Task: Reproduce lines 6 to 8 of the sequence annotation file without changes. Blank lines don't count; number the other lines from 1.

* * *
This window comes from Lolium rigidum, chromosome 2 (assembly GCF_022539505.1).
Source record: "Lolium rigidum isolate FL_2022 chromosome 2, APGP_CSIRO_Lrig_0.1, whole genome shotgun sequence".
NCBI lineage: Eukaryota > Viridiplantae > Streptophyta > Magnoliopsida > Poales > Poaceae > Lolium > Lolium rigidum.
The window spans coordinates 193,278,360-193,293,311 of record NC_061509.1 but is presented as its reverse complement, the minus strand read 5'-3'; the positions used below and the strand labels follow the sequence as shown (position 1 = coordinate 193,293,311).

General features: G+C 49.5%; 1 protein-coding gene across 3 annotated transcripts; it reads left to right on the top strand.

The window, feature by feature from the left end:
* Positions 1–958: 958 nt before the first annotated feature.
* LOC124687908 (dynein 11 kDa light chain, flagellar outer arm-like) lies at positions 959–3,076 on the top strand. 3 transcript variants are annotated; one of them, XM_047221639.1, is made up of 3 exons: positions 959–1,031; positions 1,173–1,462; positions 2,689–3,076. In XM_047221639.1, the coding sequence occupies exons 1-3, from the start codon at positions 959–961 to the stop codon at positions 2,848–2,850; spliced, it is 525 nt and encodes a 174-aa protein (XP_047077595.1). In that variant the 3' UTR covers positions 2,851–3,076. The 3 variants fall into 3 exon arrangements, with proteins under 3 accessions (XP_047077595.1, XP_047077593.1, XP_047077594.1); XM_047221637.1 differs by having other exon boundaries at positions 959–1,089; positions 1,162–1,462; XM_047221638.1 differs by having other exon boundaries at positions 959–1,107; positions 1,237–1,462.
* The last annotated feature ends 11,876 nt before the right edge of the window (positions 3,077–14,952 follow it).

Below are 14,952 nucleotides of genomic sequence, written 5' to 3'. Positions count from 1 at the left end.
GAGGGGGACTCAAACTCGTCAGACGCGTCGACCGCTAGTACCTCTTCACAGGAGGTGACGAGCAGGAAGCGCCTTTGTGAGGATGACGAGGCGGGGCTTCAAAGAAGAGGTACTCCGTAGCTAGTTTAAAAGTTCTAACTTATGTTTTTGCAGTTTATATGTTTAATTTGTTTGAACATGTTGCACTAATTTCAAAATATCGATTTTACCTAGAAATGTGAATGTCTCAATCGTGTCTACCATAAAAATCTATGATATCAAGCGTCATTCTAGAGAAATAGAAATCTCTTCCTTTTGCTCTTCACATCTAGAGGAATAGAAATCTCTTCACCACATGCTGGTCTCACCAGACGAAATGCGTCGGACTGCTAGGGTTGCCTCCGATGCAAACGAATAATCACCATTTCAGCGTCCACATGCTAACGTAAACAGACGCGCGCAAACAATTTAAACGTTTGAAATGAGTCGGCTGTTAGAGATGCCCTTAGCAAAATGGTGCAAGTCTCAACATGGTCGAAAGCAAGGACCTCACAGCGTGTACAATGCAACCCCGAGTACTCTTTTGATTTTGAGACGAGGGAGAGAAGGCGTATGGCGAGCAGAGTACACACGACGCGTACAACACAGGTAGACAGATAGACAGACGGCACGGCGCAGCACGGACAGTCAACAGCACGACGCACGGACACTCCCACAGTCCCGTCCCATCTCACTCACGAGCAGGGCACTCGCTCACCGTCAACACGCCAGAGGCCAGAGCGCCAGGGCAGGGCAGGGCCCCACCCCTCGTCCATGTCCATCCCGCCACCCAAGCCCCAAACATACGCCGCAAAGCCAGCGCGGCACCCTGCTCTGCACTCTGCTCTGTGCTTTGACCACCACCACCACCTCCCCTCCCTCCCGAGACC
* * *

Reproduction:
The window, feature by feature from the left end:
* Positions 1–958: 958 nt before the first annotated feature.
* LOC124687908 (dynein 11 kDa light chain, flagellar outer arm-like) lies at positions 959–3,076 on the top strand. 3 transcript variants are annotated; one of them, XM_047221639.1, is made up of 3 exons: positions 959–1,031; positions 1,173–1,462; positions 2,689–3,076. In XM_047221639.1, the coding sequence occupies exons 1-3, from the start codon at positions 959–961 to the stop codon at positions 2,848–2,850; spliced, it is 525 nt and encodes a 174-aa protein (XP_047077595.1). In that variant the 3' UTR covers positions 2,851–3,076. The 3 variants fall into 3 exon arrangements, with proteins under 3 accessions (XP_047077595.1, XP_047077593.1, XP_047077594.1); XM_047221637.1 differs by having other exon boundaries at positions 959–1,089; positions 1,162–1,462; XM_047221638.1 differs by having other exon boundaries at positions 959–1,107; positions 1,237–1,462.